FIG. 2 is a schematic of a power supply 201, which expands on the outline schematic of FIG. 1 by representing the parasitic capacitances 209 that exist between the transformer body, core or structure (energy transfer element) and electrical earth, the parasitic capacitances 211 that exist between the input and output windings and the transformer body (core) and also the parasitic capacitances 213 that exist between the input and output windings of the transformer. Usually the transformer core is the ferrite core used in the transformer construction to provide a low reluctance path for the magnetic flux coupling input and output windings of the transformer 207. As noted in FIG. 2, the parasitic capacitance 215 between the output of the transformer and electrical earth in some embodiments maybe short circuited depending on the application and or the way in which the electrical noise measurements are made.

During the normal operation of the power supply 201, the voltages across both input and output windings of the transformer 207 transition in accordance with the standard flyback converter power supply operation. These transitions generate displacement currents in the various parasitic capacitances 209, 211, 213 and 215 shown. These displacement currents are detected as common mode noise (or emissions) and measured by a piece of test equipment called a Line Input Stabilization Network (LISN). The configuration and connection of this equipment is well documented and known to one skilled in the art.

FIG. 2 also highlights capacitor Cy 217, which is a Y-capacitor that is commonly used in switching power supplies to reduce the common mode emissions. This component, capacitor Cy 217, provides a low impedance path for displacement currents flowing between input and output circuits of the flyback converter 201, to return to their source without flowing through electrical earth. The currents in capacitor Cy 217 are not detected by the LISN and its use therefore acts to reduce common mode emissions.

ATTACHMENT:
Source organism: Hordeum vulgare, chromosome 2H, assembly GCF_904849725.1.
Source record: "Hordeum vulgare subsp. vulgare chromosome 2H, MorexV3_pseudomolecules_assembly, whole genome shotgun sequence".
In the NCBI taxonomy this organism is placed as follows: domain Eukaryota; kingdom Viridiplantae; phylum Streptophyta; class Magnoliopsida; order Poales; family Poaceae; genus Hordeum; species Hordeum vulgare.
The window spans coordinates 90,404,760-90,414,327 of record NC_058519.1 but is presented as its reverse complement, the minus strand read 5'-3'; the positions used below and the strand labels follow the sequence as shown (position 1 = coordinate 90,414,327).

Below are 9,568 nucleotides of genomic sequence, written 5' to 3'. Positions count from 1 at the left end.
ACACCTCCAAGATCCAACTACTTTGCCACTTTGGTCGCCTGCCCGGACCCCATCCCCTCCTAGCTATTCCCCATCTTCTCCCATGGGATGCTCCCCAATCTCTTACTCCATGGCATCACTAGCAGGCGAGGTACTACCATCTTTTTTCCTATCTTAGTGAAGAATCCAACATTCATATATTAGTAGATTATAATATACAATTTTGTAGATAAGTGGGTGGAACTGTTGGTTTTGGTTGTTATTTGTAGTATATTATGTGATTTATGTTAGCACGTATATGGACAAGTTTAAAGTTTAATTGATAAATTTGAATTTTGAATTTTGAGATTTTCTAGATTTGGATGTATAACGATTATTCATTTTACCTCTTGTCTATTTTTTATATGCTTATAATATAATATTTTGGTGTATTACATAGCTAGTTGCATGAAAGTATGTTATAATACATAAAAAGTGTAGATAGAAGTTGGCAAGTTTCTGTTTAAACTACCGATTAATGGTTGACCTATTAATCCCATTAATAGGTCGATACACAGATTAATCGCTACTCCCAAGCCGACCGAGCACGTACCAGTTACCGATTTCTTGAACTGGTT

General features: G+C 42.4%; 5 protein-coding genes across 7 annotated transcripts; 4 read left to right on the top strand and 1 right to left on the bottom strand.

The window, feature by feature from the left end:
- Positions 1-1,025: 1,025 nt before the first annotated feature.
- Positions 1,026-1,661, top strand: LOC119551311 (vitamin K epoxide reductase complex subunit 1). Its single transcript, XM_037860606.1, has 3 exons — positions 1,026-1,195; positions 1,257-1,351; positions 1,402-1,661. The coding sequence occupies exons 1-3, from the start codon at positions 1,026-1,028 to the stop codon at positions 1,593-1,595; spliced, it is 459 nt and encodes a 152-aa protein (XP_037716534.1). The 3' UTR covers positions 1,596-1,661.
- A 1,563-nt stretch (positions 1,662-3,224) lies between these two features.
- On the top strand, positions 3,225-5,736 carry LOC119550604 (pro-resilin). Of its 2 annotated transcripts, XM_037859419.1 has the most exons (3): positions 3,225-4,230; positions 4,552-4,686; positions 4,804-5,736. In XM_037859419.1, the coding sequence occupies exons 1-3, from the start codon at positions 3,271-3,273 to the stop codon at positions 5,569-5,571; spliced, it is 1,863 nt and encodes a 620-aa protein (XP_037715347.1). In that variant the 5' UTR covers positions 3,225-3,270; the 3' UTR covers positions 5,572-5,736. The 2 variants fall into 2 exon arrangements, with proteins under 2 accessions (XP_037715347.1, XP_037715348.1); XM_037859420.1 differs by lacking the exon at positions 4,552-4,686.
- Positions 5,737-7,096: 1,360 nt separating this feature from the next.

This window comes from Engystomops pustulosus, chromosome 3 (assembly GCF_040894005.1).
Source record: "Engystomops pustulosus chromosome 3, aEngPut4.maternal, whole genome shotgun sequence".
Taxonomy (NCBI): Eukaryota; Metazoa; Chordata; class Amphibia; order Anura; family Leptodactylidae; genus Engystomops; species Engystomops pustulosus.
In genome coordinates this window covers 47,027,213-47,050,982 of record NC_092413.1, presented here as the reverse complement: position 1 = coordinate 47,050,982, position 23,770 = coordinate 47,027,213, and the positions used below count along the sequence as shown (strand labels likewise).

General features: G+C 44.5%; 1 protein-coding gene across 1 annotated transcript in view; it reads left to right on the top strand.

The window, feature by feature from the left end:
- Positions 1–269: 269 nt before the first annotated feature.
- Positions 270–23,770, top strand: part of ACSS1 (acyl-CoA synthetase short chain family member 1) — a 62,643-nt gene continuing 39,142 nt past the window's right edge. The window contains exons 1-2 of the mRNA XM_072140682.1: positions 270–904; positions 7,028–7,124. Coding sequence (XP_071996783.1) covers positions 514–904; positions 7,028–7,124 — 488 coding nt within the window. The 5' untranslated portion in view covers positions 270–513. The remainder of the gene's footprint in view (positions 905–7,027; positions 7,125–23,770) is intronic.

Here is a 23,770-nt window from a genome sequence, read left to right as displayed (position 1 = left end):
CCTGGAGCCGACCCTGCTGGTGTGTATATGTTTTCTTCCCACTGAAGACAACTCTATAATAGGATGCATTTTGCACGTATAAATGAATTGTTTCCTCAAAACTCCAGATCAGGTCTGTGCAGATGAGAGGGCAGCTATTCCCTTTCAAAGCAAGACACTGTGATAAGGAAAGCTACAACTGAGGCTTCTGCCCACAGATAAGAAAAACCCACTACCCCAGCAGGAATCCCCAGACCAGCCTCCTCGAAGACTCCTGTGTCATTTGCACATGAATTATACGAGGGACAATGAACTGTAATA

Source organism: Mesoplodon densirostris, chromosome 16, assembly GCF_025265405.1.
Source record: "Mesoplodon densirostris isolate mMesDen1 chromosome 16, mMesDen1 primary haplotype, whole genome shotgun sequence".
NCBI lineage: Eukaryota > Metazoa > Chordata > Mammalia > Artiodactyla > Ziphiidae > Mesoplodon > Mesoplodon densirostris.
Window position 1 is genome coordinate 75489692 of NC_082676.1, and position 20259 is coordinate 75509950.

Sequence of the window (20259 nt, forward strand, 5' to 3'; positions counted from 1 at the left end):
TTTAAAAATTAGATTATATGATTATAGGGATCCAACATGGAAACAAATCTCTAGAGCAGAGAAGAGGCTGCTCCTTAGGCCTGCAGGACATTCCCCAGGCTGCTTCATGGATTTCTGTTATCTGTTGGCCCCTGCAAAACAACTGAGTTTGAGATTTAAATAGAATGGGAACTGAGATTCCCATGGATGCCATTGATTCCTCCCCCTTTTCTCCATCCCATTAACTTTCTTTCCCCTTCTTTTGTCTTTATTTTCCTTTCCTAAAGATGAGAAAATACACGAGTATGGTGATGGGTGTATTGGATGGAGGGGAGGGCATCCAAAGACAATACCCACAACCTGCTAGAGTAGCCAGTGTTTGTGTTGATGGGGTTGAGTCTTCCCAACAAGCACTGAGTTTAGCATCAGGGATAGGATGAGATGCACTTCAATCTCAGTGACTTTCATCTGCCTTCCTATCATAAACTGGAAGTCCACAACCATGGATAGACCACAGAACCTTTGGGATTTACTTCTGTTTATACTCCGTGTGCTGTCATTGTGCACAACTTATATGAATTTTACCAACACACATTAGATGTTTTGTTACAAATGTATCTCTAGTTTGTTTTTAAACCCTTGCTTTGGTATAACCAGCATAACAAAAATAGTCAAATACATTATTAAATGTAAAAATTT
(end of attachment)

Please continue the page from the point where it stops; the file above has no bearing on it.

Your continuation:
BRIEF DESCRIPTION OF THE DRAWINGS

The present invention detailed illustrated by way of example and not limitation in the accompanying figures.

FIG. 1 is a schematic diagram of a flyback converter power supply.

FIG. 2 is a schematic diagram of a flyback converter power supply showing parasitic capacitances.

FIG. 3 is a schematic diagram of a transformer.

FIG. 4 is a schematic diagram of a transformer including an electrically conductive shield.

FIG. 5 is a schematic diagram of one embodiment of a transformer wound in accordance with the teachings of the present invention.

FIG. 6 is a cross section of one embodiment of a transformer wound in accordance with the teachings of the present invention.

FIG. 7 is a schematic diagram of another embodiment of a transformer wound in accordance with the teachings of the present invention.

FIG. 8 is a schematic diagram of another embodiment of a transformer wound in accordance with the teachings of the present invention.

FIG. 9 is a schematic diagram of yet another embodiment of a transformer wound in accordance with the teachings of the present invention.

FIG. 10 is a cross section of yet another embodiment of a transformer wound in accordance with the teachings of the present invention.

FIG. 11 is a cross section of yet another embodiment of a transformer wound in accordance with the teachings of the present invention.

FIG. 12 is a cross section of yet another embodiment of a transformer wound in accordance with the teachings of the present invention.

FIG. 13 is a schematic of one embodiment of a power supply utilizing one embodiment of a transformer wound in accordance with the teachings of the present invention.

DETAILED DESCRIPTION

Embodiments of methods and apparatuses for reducing capacitive displacement current flow generated by wound components are disclosed. In the following description, numerous specific details are set forth in order to provide a thorough understanding of the present invention. It will be apparent, however, to one having ordinary skill in the art that the specific detail need not be employed to practice the present invention. In other instances, well-known materials or methods have not been described in detail in order to avoid obscuring the present invention.

Reference throughout this specification to “one embodiment” or “an embodiment” means that a particular feature, structure or characteristic described in connection with the embodiment is included in at least one embodiment of the present invention. Thus, the appearances of the phrases “in one embodiment” or “in an embodiment” in various places throughout this specification are not necessarily all referring to the same embodiment. Furthermore, the particular features, structures or characteristics may be combined in any suitable manner in one or more embodiments.